How to Onboard New Hires Remotely

As we find ourselves in a new year and with many charities getting back into recruitment, you might be wondering where to start with your new hires and how to go about inducting them virtually.

Of course, there’s tech, team bonding and legal requirements to consider—things like identity verification and processing and signing documents. But rest assured, all of these can still be done, just in a slightly more roundabout way.

In this guide, we’ll go through our tips for creating a smooth remote onboarding process—from training to document collection.

1. Before the first day

The first day at any job can be nerve-racking, but factor in the remote aspect and you’ll need to pay extra attention to ensure your new employee is completely prepared. So send over anything they need ahead of time.

This could include things like the employee handbook, information about working hours and any equipment they might require (laptop, notebooks, etc). Of course, you may want to ask them to use their own equipment until the social distancing restrictions are lifted, but in that case, you just need to make sure they’re doing so in a GDPR compliant way.

2. Create a clear schedule for the first week

It’s important to be absolutely clear about what you expect from your new hire in the first week. Providing a schedule is a great way to do this.

Here’s just one example of what you could put together:

  • 9.30-10.30: Welcome call with manager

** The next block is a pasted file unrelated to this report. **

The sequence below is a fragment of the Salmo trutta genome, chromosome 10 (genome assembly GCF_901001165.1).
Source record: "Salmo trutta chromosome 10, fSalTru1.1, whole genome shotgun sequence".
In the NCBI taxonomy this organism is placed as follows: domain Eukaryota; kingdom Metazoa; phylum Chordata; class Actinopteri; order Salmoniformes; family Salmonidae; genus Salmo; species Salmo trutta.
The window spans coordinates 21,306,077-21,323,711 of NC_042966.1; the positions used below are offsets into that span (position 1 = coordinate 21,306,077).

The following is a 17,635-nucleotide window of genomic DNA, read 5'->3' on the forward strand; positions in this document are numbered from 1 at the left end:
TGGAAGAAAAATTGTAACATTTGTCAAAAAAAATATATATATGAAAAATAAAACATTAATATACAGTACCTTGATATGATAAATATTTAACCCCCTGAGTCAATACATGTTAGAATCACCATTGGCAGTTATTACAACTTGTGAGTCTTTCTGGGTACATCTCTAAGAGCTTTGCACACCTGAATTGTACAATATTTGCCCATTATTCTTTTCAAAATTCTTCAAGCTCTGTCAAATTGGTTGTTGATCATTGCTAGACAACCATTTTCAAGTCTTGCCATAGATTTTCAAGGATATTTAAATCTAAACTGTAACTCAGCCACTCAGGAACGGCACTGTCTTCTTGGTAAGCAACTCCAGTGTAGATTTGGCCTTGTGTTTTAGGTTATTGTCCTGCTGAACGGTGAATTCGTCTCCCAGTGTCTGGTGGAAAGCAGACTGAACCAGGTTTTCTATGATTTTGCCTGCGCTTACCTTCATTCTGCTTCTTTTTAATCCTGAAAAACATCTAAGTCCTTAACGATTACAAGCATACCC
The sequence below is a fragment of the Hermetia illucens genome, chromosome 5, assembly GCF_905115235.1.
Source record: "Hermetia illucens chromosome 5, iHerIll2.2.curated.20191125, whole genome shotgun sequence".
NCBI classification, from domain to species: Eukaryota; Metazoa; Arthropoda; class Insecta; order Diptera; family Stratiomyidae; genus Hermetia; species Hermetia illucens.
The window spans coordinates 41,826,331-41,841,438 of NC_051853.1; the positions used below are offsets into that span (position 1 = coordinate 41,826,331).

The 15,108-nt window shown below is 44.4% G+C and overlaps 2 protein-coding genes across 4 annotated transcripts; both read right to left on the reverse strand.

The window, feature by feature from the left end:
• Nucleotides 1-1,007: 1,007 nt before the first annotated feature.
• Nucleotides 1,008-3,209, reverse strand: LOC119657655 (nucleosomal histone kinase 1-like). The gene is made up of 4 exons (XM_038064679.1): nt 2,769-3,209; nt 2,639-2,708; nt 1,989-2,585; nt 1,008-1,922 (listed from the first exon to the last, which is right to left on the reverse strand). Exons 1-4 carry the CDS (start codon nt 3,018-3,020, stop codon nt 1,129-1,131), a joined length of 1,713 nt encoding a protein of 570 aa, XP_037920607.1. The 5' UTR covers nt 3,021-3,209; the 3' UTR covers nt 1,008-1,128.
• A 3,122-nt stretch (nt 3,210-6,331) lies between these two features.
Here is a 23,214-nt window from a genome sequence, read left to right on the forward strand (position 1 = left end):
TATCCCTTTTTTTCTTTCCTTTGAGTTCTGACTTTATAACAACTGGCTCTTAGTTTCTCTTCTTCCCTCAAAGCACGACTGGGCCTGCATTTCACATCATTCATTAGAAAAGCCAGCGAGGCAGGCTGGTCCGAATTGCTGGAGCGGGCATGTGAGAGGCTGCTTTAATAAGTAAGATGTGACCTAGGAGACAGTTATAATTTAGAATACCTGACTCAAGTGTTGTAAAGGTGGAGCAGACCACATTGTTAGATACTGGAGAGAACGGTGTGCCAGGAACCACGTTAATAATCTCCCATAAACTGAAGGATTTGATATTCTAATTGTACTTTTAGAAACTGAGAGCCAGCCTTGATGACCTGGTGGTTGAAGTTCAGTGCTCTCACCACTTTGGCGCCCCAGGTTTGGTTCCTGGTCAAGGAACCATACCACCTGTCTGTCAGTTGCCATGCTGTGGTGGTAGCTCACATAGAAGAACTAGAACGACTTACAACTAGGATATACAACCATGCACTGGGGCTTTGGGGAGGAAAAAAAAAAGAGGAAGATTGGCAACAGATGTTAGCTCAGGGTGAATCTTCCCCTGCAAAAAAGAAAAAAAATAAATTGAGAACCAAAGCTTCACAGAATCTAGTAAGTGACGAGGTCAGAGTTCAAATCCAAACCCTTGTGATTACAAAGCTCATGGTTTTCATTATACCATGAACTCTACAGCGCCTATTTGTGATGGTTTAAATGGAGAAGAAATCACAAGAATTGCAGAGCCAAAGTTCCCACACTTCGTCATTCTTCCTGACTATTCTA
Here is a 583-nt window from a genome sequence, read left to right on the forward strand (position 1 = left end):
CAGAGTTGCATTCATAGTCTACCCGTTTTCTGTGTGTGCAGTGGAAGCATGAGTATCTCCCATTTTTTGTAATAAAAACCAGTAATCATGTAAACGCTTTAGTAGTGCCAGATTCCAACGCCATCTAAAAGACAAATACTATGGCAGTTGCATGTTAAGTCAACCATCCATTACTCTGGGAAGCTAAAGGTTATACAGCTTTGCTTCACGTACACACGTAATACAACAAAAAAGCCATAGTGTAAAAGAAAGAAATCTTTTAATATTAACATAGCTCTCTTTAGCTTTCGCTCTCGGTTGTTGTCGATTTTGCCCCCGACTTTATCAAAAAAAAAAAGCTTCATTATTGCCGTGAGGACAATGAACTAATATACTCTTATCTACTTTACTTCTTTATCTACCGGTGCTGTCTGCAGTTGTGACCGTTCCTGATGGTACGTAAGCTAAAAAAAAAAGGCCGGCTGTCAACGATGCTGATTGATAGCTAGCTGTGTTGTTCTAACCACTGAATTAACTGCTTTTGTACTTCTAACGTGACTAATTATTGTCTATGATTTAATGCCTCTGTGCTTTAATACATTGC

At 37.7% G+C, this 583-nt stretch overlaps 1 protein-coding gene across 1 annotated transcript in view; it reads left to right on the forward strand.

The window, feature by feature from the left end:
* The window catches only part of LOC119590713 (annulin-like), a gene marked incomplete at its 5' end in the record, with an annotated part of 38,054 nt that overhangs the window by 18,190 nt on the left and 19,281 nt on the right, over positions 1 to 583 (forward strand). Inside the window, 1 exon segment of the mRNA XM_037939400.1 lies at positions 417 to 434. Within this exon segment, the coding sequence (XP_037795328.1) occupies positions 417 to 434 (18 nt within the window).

• 10.30-11.30: Team introductions
  • 11.30-12.00: Review website and charity missions
  • 12.00-13.00: Lunch
  • 13.00-14.00: HR induction
  • 14.00-16.00: Task set by manager
  • 16.00-17.00: Debrief call with manager

Of course, this will vary depending on the role and the organisation, but the first week should essentially be easing them into things.

set a schedule for remote onboarding

3. Virtual meet-and-greets with the team

Getting to know the team is a bit part of making a new employee feel comfortable—have you considered hosting a virtual meet-and-greet? Many organisations do company-wide inductions for new hires, so it’s a good idea to keep these going

These can be spread out over the first week or even be done before the new hire starts, allowing them to get to know a few people so they don’t feel out of place when they log on that first day. It doesn’t have to be all about work, but these are a good way to connect names and faces with job titles, so encourage your employees to share a bit about what they do and a few fun facts about themselves (hobbies, interests, Netflix obsessions…).

You might even consider booking in a few digital coffee breaks over the first few weeks to ensure your new hire feels like part of the team.

4. Consider assigning them a buddy

Mentors are a great way to show someone the ropes and make them feel more comfortable. By providing each new hire a buddy or mentor, they have someone they can go to with any questions (without fear of embarrassment).